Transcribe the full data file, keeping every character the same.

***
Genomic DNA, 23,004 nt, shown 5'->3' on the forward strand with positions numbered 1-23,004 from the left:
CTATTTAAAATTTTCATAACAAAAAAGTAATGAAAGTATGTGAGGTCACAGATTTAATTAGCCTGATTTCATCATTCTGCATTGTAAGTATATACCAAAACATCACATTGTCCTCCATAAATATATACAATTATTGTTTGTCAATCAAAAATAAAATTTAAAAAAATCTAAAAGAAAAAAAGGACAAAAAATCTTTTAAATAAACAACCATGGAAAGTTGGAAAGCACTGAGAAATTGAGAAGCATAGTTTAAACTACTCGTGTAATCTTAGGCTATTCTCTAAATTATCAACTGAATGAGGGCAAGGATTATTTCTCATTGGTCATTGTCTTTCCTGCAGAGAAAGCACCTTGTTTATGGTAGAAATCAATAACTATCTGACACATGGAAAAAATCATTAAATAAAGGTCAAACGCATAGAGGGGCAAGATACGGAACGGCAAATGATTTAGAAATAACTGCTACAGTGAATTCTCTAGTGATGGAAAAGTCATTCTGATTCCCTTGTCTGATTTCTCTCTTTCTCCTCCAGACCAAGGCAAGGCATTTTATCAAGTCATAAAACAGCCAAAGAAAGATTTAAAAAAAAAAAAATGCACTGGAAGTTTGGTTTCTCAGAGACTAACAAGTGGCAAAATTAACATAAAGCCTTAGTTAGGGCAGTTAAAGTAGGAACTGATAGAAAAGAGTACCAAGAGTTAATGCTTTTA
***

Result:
Genomic DNA, 23,004 nt, shown 5'->3' on the forward strand with positions numbered 1-23,004 from the left:
CTATTTAAAATTTTCATAACAAAAAAGTAATGAAAGTATGTGAGGTCACAGATTTAATTAGCCTGATTTCATCATTCTGCATTGTAAGTATATACCAAAACATCACATTGTCCTCCATAAATATATACAATTATTGTTTGTCAATCAAAAATAAAATTTAAAAAAATCTAAAAGAAAAAAAGGACAAAAAATCTTTTAAATAAACAACCATGGAAAGTTGGAAAGCACTGAGAAATTGAGAAGCATAGTTTAAACTACTCGTGTAATCTTAGGCTATTCTCTAAATTATCAACTGAATGAGGGCAAGGATTATTTCTCATTGGTCATTGTCTTTCCTGCAGAGAAAGCACCTTGTTTATGGTAGAAATCAATAACTATCTGACACATGGAAAAAATCATTAAATAAAGGTCAAACGCATAGAGGGGCAAGATACGGAACGGCAAATGATTTAGAAATAACTGCTACAGTGAATTCTCTAGTGATGGAAAAGTCATTCTGATTCCCTTGTCTGATTTCTCTCTTTCTCCTCCAGACCAAGGCAAGGCATTTTATCAAGTCATAAAACAGCCAAAGAAAGATTTAAAAAAAAAAAAATGCACTGGAAGTTTGGTTTCTCAGAGACTAACAAGTGGCAAAATTAACATAAAGCCTTAGTTAGGGCAGTTAAAGTAGGAACTGATAGAAAAGAGTACCAAGAGTTAATGCTTTTA